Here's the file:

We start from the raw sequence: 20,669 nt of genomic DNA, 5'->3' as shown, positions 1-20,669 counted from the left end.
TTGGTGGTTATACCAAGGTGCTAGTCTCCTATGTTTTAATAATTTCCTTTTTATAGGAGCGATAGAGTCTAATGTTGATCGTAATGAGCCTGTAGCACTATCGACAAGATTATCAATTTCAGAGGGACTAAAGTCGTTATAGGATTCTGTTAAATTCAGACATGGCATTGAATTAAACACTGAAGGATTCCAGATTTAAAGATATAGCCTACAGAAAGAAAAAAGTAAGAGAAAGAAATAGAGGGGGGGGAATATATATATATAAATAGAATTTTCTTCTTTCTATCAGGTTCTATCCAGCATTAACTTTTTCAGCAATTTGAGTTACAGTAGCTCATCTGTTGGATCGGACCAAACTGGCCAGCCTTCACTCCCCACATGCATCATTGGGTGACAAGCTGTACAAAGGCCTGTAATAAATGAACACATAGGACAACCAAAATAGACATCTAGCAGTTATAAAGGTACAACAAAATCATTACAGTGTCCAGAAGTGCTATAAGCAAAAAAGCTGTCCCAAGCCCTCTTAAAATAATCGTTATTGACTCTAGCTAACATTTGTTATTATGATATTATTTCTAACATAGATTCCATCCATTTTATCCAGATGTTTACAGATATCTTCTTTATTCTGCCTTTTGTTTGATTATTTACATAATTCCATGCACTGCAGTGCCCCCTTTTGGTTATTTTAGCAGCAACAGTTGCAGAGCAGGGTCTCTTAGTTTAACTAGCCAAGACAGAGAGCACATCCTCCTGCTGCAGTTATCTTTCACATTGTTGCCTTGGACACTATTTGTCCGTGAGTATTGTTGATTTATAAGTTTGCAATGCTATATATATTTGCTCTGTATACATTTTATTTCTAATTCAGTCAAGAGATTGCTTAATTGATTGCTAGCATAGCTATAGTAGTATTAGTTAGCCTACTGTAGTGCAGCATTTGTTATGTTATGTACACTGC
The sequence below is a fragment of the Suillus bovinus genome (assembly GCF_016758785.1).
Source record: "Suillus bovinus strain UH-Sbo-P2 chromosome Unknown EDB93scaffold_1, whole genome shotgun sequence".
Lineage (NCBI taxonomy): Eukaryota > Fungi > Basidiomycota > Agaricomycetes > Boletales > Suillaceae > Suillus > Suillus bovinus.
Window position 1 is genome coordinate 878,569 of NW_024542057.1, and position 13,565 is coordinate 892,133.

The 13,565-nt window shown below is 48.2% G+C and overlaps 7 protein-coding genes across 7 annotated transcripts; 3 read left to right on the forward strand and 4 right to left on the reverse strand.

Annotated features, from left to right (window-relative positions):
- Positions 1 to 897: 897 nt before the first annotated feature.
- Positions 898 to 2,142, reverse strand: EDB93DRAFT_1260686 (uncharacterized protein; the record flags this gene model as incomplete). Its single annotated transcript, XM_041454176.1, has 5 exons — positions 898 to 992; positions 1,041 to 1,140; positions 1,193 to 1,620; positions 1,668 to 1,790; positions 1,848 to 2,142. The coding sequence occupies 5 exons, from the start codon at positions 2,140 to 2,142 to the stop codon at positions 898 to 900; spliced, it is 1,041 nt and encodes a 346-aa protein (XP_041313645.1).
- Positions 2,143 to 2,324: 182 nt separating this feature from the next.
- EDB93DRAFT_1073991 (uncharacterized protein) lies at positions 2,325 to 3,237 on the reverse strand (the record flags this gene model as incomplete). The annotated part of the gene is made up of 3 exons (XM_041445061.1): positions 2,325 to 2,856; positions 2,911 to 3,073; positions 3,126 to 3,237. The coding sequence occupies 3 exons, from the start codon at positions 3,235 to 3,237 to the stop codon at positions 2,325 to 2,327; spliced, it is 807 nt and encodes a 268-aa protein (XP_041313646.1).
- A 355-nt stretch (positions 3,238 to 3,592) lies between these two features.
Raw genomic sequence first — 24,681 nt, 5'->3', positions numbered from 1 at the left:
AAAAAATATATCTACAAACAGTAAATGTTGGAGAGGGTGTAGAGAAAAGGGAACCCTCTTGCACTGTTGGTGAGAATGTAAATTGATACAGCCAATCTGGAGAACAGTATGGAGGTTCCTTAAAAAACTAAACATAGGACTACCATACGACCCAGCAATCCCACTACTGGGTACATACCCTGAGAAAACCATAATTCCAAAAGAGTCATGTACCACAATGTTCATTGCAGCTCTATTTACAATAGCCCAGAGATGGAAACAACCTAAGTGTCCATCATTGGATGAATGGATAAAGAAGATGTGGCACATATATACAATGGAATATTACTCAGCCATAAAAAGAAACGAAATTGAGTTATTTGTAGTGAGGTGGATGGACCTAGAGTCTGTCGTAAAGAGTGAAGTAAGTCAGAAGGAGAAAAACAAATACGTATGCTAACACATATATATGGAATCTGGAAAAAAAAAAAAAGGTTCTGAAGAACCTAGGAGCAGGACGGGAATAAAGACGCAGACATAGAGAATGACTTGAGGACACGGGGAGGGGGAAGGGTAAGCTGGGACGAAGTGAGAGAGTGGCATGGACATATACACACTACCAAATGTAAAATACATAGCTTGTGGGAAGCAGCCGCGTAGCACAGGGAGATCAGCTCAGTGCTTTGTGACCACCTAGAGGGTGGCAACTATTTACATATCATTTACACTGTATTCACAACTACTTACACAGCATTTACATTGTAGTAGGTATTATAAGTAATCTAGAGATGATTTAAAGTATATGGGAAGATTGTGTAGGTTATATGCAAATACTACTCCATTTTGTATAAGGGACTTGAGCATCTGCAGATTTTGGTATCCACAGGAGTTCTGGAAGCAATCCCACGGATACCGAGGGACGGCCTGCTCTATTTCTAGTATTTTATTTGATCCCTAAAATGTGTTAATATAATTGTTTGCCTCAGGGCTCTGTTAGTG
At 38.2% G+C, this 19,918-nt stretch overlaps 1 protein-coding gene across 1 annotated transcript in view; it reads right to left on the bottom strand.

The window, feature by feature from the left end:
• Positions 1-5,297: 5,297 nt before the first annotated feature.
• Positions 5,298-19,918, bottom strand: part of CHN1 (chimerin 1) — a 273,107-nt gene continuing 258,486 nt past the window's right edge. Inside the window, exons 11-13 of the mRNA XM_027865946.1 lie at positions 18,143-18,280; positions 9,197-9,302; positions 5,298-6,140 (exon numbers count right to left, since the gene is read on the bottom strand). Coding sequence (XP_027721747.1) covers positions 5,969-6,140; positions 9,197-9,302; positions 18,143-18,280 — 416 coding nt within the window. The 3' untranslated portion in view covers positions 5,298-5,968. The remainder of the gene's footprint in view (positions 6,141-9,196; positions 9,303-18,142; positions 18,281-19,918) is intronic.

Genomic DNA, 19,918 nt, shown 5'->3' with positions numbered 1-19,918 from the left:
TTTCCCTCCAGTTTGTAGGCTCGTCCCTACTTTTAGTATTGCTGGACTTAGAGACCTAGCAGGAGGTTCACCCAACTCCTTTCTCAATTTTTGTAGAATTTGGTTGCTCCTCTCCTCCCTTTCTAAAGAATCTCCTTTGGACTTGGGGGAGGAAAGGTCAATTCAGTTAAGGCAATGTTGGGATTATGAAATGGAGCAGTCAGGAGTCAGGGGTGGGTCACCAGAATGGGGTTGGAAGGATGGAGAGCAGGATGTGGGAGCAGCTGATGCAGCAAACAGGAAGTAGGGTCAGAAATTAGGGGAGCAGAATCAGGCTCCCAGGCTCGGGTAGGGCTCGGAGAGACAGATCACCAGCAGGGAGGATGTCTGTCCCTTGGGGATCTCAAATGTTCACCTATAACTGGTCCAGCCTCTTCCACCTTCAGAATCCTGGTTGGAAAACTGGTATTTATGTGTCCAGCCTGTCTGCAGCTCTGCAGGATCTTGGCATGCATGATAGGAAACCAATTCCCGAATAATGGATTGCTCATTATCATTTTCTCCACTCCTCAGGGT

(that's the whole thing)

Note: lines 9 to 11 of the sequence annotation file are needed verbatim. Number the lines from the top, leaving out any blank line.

- Positions 1 to 897: 897 nt before the first annotated feature.
- Positions 898 to 2,142, reverse strand: EDB93DRAFT_1260686 (uncharacterized protein; the record flags this gene model as incomplete). Its single annotated transcript, XM_041454176.1, has 5 exons — positions 898 to 992; positions 1,041 to 1,140; positions 1,193 to 1,620; positions 1,668 to 1,790; positions 1,848 to 2,142. The coding sequence occupies 5 exons, from the start codon at positions 2,140 to 2,142 to the stop codon at positions 898 to 900; spliced, it is 1,041 nt and encodes a 346-aa protein (XP_041313645.1).
- Positions 2,143 to 2,324: 182 nt separating this feature from the next.